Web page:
During the briefing we were told what the draw was, which is organised so that there are two dogs running each time. In the group were two judges and two guns who each  followed one of the dogs whist they worked.


During each Stake the Judges asked each dog to work a number of times under various conditions.  Judges will be looking closely at how your dog works, making a note of all its strengths but also of its faults.


Sometimes if one dog had had a good find and gone on point, the judges would then ask a reserve dog or one that they thought hadn't had a good chance to show what it could do on its first run to have a go.


There is a reliance on the local gamekeepers to help guide the meet to where they are likely to find birds to test the dogs. Etiquette of keeping out of the way but being close enough to be within range if you get called up is important.


What I found amazing was the total focus of the dogs working;  bearing in mind that they had been kept on a lead behind the line waiting for their turn and watching bids go up in front of them, they were just quivering to go when it was their turn. None of this going off for a sniff and a play with the other dog - they were single minded on the job - following directional whistles from their handlers, they would quarter into the wind in front of them searching the area. One dog would work to the right and one to the left.

When a dog scented birds they went 'on point' holding their position either in a stand or in a down - this they had to hold until the handler and the gun could get close enough  to them. The handler would then give the dog the command to go in to flush out the birds and the gun would then shoot over the dogs head as the birds rise into the air. (in the case of our field trial, they were firing blanks).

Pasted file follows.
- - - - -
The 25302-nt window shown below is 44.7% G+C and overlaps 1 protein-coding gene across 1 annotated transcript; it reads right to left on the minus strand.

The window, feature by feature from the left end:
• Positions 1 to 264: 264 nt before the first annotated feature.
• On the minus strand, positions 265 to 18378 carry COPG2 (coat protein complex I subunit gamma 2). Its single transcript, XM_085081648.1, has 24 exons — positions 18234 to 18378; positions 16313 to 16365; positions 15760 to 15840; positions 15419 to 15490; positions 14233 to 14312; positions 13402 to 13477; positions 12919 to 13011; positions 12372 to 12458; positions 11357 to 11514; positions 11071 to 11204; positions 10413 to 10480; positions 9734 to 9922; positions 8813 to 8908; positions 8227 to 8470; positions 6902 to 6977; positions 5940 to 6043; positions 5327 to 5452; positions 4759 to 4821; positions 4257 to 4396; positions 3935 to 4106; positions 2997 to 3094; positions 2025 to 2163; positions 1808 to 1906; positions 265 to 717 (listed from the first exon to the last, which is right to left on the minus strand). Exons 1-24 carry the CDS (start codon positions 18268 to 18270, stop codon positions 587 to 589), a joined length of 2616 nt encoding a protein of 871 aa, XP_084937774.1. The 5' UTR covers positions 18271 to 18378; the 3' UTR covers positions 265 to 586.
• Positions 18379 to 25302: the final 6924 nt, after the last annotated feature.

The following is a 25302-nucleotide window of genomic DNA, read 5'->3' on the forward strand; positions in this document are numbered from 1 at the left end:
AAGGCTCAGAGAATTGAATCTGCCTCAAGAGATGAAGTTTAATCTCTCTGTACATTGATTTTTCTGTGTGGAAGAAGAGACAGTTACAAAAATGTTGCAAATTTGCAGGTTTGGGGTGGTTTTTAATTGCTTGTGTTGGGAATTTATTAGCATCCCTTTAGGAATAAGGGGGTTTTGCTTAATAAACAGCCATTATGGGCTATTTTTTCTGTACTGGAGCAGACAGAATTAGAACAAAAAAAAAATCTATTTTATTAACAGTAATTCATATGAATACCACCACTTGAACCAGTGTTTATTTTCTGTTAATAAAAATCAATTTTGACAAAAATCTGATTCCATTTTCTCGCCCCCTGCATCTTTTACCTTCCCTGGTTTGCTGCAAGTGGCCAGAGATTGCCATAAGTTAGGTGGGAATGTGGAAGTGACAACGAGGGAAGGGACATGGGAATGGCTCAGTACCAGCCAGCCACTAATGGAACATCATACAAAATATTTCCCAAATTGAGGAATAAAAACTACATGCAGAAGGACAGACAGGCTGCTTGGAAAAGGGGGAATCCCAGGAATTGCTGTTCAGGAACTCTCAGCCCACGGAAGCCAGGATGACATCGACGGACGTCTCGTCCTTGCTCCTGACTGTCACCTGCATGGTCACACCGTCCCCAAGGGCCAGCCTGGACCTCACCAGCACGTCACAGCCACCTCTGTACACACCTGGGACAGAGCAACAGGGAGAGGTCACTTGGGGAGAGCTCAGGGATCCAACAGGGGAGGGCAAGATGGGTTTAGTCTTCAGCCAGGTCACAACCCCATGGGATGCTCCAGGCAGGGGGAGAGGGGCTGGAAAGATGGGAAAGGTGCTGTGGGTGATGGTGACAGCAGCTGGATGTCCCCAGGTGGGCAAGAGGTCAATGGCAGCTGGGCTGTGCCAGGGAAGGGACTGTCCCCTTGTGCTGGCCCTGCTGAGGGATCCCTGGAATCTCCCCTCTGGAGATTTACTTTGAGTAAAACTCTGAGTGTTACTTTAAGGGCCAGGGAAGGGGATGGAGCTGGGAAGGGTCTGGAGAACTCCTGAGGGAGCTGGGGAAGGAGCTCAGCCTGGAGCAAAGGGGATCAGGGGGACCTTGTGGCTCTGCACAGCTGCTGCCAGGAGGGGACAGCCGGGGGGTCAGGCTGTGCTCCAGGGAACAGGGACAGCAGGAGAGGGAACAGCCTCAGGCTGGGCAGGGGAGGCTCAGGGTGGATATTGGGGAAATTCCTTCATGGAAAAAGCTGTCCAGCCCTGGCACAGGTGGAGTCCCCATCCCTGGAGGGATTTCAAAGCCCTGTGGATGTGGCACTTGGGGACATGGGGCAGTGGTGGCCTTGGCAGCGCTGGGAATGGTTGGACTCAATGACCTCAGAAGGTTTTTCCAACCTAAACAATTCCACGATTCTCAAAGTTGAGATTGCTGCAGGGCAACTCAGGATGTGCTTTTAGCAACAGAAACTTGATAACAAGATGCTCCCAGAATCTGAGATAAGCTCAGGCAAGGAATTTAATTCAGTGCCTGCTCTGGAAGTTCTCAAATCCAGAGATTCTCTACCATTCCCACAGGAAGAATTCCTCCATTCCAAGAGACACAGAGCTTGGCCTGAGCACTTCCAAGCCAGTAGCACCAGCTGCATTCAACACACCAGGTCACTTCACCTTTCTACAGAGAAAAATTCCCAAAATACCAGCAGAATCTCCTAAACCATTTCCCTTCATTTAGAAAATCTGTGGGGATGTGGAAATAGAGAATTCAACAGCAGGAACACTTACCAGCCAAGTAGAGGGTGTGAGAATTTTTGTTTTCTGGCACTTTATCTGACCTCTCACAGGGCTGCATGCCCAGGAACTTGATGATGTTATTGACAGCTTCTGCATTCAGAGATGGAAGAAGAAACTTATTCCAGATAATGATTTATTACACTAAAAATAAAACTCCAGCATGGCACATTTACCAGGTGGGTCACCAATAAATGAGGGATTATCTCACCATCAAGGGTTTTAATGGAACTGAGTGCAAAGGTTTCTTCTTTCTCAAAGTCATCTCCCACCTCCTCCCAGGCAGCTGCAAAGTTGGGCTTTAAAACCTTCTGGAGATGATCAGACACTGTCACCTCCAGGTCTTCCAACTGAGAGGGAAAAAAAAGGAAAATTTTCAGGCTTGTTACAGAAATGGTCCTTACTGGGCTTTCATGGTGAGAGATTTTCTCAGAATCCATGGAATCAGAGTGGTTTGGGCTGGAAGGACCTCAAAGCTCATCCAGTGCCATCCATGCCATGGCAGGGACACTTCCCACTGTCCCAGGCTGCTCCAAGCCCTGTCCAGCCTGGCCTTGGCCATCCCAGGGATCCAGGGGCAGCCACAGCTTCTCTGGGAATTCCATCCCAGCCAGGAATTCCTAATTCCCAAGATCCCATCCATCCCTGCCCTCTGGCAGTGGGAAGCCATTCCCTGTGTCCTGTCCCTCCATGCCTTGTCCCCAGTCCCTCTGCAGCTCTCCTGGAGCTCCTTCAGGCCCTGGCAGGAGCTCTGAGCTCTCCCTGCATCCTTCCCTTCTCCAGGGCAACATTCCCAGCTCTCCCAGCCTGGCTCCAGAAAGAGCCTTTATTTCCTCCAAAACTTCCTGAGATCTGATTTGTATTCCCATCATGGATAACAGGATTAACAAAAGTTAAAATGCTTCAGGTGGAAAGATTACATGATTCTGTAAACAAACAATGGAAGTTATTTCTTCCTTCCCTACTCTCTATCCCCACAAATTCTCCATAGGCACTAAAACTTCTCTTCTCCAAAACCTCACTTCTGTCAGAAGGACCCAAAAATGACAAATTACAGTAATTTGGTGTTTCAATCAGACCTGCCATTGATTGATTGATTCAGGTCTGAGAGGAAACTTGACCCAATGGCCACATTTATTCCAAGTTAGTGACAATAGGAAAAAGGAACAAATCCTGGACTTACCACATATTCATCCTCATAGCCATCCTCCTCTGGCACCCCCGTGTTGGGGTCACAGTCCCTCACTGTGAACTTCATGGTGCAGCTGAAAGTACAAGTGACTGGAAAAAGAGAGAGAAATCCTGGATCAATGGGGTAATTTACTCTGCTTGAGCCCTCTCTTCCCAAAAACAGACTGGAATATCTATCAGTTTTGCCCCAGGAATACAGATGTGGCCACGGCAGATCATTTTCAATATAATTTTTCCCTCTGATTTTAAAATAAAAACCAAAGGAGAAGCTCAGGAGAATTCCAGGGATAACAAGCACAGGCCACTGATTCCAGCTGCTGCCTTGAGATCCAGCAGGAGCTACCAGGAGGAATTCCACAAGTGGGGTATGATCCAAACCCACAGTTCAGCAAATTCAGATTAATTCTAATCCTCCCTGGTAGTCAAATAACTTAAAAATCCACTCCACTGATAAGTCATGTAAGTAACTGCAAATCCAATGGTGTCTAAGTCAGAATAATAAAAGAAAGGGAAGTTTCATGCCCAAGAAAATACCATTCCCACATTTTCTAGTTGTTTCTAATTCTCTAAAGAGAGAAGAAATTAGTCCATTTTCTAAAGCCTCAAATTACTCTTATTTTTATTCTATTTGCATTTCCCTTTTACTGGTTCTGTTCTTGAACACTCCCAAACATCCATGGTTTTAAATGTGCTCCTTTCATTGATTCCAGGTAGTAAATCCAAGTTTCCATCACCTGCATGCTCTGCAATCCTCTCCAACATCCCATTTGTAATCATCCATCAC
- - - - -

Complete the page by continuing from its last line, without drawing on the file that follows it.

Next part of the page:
All the time the judges are 'marking' the dogs. There are a number of eliminating faults in each Stake such as whining and barking, hard mouth, running in and chasing, failing to find game that another dog can find.


There is a definite buzz when a dog goes on point and you find yourself holding your breath, waiting to see if the dog has found birds and if they will hold 'on point' .


In the afternoon, there was a short list of dogs that the judges wanted to see again. The dogs ran off against each other to find the eventual winner.


At the end of the Trial there was a presentation; a fitting tribute to  the dogs. The host, gamekeeper and guns were thanked and the awards presented and then it was time to head back down the track to a change of dry clothes!!


I thoroughly enjoyed  my day on the moor, these dogs are so fit and it was a privilege to see them doing their job.

Using a dogs brain has always been important to me as my first real introduction to dogs was watching them work when I was part of a Mountain Rescue team in Cumbria and then again on the moors of Scotland where I was teaching. With living in Jersey and no Moors or mountains to hand, we fell into doing Agility to use our dogs brains . Maybe one day it is something I'd be in a position to get involved with ... here's hoping.